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Germany Has A New Receipt Law — And Bakeries Are Getting Sweet Revenge

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Doughnuts with a receipt made of fondant were on display last week at a bakery in Moosinning, Germany. These <em>Kassenbon Krapfen</em> — receipt doughnuts — are a reaction to Germany's new receipt law.
Tobias Hase, picture alliance via Getty Images

Doughnuts with a receipt made of fondant were on display last week at a bakery in Moosinning, Germany. These Kassenbon Krapfen — receipt doughnuts — are a reaction to Germany's new receipt law.

A new law has taken effect in Germany that requires receipts to be issued at businesses such as restaurants, bakeries, hairdressers, no matter how small the transaction.

It's known as Kassengesetz, or "cash register law": a law for protection against the manipulation of digital records. The measure is meant to increase transparency and prevent tax fraud. The idea is to log each transaction in a format that can be reviewed and verified.

Many of these businesses — and their customers — have taken umbrage at the new requirement, but none has done so more deliciously than the country's beloved bakeries.

In some towns in Bavaria, in southern Germany, some bakeries are incorporating the receipts into the goods themselves. The Bäckerei Ways in Moosinning has begun peddling Kassenbon Krapfen — receipt doughnuts. The pastries are slathered with pink icing and then topped with a receipt made of fondant, tax included.

The Streicher bakery in Grosshabersdorf had the same idea. "Edible and not hazardous waste," baker Roland Streicher told inFranken.de.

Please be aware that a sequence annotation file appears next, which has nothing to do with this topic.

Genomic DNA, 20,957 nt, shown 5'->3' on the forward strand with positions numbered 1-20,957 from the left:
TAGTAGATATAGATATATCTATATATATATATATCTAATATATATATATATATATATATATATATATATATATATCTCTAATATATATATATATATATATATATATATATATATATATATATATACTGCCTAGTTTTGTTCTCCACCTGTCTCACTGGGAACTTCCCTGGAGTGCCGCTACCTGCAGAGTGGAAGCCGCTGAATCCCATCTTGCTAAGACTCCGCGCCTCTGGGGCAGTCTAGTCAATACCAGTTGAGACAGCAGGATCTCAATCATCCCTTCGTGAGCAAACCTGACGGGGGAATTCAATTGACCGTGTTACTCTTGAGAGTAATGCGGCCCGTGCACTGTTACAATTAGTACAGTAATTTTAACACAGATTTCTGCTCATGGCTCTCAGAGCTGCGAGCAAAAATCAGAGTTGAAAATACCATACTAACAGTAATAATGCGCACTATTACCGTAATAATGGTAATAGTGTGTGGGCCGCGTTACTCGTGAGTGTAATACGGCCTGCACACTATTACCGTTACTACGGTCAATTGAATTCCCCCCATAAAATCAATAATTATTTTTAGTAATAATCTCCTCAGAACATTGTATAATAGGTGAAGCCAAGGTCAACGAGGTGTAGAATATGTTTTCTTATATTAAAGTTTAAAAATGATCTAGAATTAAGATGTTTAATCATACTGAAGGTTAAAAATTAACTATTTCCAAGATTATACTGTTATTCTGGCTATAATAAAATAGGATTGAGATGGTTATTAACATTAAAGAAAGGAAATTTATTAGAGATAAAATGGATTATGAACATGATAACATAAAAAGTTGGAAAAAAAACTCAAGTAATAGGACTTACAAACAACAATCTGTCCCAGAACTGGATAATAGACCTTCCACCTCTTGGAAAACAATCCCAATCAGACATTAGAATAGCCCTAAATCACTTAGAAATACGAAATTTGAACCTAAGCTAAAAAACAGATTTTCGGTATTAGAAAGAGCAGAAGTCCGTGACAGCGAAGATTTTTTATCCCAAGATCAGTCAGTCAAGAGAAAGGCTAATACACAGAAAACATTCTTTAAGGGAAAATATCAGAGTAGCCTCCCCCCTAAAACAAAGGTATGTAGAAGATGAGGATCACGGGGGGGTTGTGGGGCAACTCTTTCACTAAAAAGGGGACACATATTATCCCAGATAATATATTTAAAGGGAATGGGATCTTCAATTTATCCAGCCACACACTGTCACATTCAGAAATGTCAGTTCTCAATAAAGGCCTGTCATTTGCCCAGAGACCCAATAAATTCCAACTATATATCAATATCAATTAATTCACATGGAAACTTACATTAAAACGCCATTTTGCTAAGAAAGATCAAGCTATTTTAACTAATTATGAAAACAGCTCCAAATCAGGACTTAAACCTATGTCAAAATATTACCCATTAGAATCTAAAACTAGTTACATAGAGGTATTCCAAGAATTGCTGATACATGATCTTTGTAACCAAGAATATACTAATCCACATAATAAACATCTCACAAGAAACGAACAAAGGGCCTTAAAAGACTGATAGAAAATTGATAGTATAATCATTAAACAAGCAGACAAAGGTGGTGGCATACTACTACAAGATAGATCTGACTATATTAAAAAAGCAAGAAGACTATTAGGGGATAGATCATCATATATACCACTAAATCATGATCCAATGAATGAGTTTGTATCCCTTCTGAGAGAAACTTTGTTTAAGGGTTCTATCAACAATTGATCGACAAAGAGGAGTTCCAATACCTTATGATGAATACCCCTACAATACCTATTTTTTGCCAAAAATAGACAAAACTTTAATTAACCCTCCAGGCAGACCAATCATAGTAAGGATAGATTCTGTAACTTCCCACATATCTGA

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Despite its verisimilitude, the sugary doppelgänger doesn't count: A regular receipt still has to be generated.

Businesses must provide a receipt, but customers aren't obligated to take it. Some bakeries have begun collecting the receipts from customers in a growing pile in the shop window, a visible reminder of displeasure with the new policy.

At the Gasthaus Gutenberg restaurant in Karlsruhe, the proprietors took that idea a step further, stringing receipts in a garland crisscrossing the room.

There is in fact no requirement to issue paper receipts in particular. Businesses can issue receipts by email or cellphone. But Germany is still a notoriously cash-based society, making those options unpopular. Companies also aren't required to use an electronic recording system (in which case they are not obligated to issue a receipt), but they still need to keep complete and orderly records.

Many critics of the law point to the huge amounts of waste generated by issuing all those receipts. Receipts are often made of thermal paper coated in chemicals that shouldn't be recycled.

A German trade association estimated that all those compulsory receipts will generate enough paper each year to wrap around the world 50 times.

So the controversial law could be good for other enterprises, like the small company Ökobon: It makes organic receipt paper.

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